New history book welcomed by district schools

A book about the damming of the Peace and Columbia Rivers is presented to the school district by the B.C. Hydro Power Pioneers.

B.C. Hydro Power Pioneers Tim Thompson and Shirley Gratton presented Voices From Two Rivers

B.C. Hydro Power Pioneers Tim Thompson and Shirley Gratton presented Voices From Two Rivers

They were historical Canadian-engineering triumphs of their time.

The damming of the Peace and Columbia Rivers by B.C. Hydro in the 1960s and 1970s are two of the most monumental power-generating stations ever built in Canada.

Modern-day hydro projects in B.C. simply don’t compare to the size and scope of the two dams, recalls Tim Thompson, who retired from B.C. Hydro in 2006 after 34 years of service as an electrician and safety officer.

“We definitely don’t have the mega projects like we used to,” he said.

Following many months of research by author Meg Stanley, the history of the dams has been published in a book called Voices From Two Rivers: Harnessing the Power of the Peace and Columbia.

Stanley authored the book for the B.C. Hydro Power Pioneers, a group of former employees of the Crown energy corporation involved in fundraising and other activities to support local and provincial charities.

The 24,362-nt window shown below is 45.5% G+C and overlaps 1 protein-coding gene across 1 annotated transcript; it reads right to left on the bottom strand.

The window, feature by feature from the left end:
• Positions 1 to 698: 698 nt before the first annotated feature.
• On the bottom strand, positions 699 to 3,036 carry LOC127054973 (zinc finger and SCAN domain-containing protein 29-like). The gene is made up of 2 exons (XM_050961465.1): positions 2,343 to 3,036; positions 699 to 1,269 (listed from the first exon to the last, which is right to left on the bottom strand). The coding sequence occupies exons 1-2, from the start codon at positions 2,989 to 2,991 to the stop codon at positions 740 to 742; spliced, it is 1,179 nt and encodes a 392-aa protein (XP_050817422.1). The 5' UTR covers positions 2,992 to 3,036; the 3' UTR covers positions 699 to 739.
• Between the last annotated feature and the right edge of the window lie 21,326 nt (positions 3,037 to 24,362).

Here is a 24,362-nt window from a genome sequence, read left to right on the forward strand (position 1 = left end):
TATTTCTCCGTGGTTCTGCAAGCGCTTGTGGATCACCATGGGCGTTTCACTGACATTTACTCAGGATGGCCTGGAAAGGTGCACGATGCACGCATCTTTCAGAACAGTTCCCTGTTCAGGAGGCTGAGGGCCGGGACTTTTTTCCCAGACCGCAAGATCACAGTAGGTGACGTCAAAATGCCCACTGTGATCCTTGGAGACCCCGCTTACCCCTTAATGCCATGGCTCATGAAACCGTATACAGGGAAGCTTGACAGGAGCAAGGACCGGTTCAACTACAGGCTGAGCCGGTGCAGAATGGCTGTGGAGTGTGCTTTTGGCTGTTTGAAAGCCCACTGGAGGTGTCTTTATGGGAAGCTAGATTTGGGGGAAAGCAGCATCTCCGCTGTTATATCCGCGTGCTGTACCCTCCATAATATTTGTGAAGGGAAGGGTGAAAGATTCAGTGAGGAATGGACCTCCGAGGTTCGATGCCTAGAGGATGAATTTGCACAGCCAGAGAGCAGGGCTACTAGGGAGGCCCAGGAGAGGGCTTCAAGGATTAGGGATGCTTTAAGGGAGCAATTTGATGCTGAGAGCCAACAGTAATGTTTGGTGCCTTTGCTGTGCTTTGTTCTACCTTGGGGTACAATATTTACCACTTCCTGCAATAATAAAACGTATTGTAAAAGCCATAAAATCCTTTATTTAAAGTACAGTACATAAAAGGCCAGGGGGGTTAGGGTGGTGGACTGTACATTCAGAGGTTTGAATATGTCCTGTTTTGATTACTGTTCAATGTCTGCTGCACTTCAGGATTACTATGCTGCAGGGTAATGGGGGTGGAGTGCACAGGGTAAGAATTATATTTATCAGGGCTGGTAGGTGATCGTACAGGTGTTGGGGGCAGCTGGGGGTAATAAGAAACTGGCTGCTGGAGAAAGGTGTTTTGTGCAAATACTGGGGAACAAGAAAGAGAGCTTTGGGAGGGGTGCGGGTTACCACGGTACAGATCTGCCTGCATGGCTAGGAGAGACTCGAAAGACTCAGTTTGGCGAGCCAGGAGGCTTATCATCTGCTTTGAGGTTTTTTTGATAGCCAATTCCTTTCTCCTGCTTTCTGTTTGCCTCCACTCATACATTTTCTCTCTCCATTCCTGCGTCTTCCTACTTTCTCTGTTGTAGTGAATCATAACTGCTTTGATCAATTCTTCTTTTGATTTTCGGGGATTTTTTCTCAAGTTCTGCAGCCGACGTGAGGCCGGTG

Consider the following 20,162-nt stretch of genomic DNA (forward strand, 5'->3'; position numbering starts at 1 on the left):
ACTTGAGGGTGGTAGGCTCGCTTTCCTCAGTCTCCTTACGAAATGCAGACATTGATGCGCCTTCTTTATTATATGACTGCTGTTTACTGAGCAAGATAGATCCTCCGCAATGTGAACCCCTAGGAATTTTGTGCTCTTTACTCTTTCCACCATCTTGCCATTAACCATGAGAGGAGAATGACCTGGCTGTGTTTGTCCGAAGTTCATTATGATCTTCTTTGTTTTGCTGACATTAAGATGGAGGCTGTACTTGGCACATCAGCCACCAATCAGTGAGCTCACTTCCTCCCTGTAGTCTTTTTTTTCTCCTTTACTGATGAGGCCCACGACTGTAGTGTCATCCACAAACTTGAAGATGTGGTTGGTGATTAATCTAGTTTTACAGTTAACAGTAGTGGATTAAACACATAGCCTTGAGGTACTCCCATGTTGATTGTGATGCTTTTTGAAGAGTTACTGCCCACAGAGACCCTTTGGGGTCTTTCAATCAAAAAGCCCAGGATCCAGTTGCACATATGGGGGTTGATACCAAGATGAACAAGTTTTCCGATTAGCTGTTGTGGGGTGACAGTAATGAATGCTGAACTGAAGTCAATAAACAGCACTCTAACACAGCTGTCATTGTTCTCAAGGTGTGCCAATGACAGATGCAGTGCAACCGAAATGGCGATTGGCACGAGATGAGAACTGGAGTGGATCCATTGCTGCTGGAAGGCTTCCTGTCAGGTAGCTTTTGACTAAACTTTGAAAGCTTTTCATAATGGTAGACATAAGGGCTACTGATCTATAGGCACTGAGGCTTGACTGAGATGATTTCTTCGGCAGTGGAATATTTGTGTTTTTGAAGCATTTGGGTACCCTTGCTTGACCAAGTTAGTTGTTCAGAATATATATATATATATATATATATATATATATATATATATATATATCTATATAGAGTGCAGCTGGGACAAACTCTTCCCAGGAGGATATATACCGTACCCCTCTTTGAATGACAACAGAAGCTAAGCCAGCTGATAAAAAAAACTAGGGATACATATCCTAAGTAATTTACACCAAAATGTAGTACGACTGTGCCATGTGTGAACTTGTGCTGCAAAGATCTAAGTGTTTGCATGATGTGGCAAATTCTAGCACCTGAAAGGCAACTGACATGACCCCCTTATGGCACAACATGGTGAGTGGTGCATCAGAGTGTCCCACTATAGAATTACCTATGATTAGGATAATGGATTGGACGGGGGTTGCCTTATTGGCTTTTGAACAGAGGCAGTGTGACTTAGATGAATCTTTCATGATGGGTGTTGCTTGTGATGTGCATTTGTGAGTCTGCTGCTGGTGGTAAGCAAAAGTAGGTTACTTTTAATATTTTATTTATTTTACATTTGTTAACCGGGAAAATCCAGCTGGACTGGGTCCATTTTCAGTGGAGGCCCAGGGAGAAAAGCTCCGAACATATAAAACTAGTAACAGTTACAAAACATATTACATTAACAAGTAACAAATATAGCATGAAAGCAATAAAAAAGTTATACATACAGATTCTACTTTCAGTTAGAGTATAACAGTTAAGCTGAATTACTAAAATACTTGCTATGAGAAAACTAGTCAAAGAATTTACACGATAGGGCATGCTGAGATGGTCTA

“The Power Pioneers have captured an amazing period in the province’s history through a lens that is only theirs to share. They have done a great service by capturing our imagination through these stories and by bringing this book forward for all British Columbians to enjoy at this time, and for all times,” said Bob Elton, president and chief executive officer of B.C. Hydro.

Copies of the 300-page book were presented to the Nechako Lakes School District on Friday, Jan. 11, by Thompson and Shirley Gratton, who are both members of the Power Pioneers.

“We’re very pleased to have received this very valuable resource,” said Superintendent Charlene Seguin.

Numerous people contributed to the making of the book, including First Nations elders, ranchers and construction workers, as well as retired B.C. Hydro employees who helped build the dams.

Some information, illustrations and photographs date back almost 50 years.

“There’s a lot of history to it,” said Thompson.

The book, accompanied by a curriculum, details how the dams overcame enormous challenges, design odds and environmental opposition.

The dams provided tens of thousands of jobs, stimulated trade between Canada and the U.S.S.R., created tremendous benefits for British Columbians and opened up the province to economic development by harnessing epic amounts of renewable energy from the Peace and Columbia Rivers.

“We’re giving this book to secondary schools to give students a better understanding. It shows the history of B.C. Hydro and that water-generation is the cleanest form of electricity available,” said Thompson.

Approximately 4,000 copies of the book will be sold through the Power Pioneers’ website, www.powerpioneers.com.

All proceeds of the sales will be dedicated to the group’s Miracle Million campaign for the B.C. Children’s Hospital.

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